GE said that global engineering and construction company M+W group has selected Jenbacher biogas engines for a new biogas-to-energy facility in Shepperton, Surrey, England.
The Eco Park Waste treatment and power facility will also incorporate GE’s Monsal advanced anaerobic digestion system. The project is being built by SUEZ Recycling and Recovery U.K.
Two Jenbacher J416 biogas engines are being provided by Clarke Energy, GE’s authorized distributor of Jenbacher gas engines. GE made the announcement at the IFAT trade fair taking place in Munich, Germany.
The Eco Park’s anaerobic digestion facility will process 40 000 tonnes of food waste annually from households in Surrey. Supported by a waste infrastructure grant from the U.K.
government, it will be located adjacent to an existing community recycling center, about 8 km from London Heathrow Airport. With GE’s Monsal anaerobic digestion system, the new facility will convert the food waste into biogas that can generate renewable electricity and heat. The biogas produced will be used to fuel two of GE’s Jenbacher J416 biogas engines, which are configured to generate up to 50% of the common limit for NOx and will provide a total of 2.4 MW of electrical power. After powering itself, the Eco Park will supply energy to the national grid. The J416 is available in both 50 and 60 Hz configurations. The 16-cylinder engine has a total displacement of 48.9 L and a bore and stroke of 145 X 185 mm.
The Eco Park is being built on behalf of Surrey County Council and will supply baseload renewable power to the local distribution network while at the same time providing an alternative to landfill in the form of anaerobic digestion. In addition to the anaerobic digestion and the combined heat and power (CHP) plant, the Eco Park also includes a 55 000-tonnes-per-year gasification facility with pre-treatment, a recyclables bulking facility and a new visitors’ center. The gasification system will be installed separately and will process municipal waste into a partially renewable combustible gas (known as syngas) for additional power production, the company said.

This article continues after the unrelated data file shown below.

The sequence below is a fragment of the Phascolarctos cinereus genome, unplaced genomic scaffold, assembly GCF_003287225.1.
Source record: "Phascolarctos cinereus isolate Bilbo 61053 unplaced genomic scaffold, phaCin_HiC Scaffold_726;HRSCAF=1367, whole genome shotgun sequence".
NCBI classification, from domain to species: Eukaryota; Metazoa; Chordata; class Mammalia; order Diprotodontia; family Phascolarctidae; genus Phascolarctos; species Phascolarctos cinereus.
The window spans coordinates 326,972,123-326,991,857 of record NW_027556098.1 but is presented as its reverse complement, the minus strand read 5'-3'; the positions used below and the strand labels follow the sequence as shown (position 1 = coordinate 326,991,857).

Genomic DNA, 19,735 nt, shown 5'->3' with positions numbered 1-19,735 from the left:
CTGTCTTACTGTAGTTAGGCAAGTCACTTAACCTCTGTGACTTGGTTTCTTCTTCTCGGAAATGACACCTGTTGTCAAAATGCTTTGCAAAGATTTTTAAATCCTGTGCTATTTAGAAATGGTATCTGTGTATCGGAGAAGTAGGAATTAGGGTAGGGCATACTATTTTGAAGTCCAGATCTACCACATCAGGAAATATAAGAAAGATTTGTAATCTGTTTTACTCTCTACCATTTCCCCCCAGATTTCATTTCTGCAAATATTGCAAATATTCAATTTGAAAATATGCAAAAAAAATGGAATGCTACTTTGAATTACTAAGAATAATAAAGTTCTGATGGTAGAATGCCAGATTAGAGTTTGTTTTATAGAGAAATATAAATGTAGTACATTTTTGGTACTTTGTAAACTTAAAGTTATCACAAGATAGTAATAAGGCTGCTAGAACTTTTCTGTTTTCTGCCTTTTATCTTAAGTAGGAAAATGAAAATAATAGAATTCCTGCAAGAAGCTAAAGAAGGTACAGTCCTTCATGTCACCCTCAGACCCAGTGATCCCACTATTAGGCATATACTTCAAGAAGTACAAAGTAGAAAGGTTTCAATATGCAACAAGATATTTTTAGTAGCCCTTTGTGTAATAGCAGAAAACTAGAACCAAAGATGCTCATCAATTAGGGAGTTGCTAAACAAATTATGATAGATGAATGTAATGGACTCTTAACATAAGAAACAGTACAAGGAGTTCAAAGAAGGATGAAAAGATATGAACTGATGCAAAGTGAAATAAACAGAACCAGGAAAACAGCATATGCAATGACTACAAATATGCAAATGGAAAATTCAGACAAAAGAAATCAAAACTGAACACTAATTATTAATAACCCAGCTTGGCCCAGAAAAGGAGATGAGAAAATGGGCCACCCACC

“GE is committed to helping municipal solid waste operators move towards energy neutrality, reduce their environmental footprint and meet regulations as more European countries introduce landfill bans on food waste,” said Heiner Markhoff, president and CEO—water and distributed power for GE Power. “This project is a true testament to the strength of the GE Store, demonstrating how our ability to combine proven technologies across GE businesses allows us to provide one of the best possible solution for our customers.”
For the new project, GE’s scope of work will include the core Monsal process technology, training and plant commissioning. Clarke Energy will provide the two Jenbacher gas engines, which will be built in GE’s facility in Jenbach, Austria, and containerized at the company’s Veresegyház, Hungary, site. GE’s Monsal solution includes GE’s Re:Sep separation technology, the hydrolysis pasteurization digestion for full biological treatment of the waste, high chemical oxygen demand/volatile solids conversion to biogas and AmmCycle for the treatment of high-strength ammonia liquor.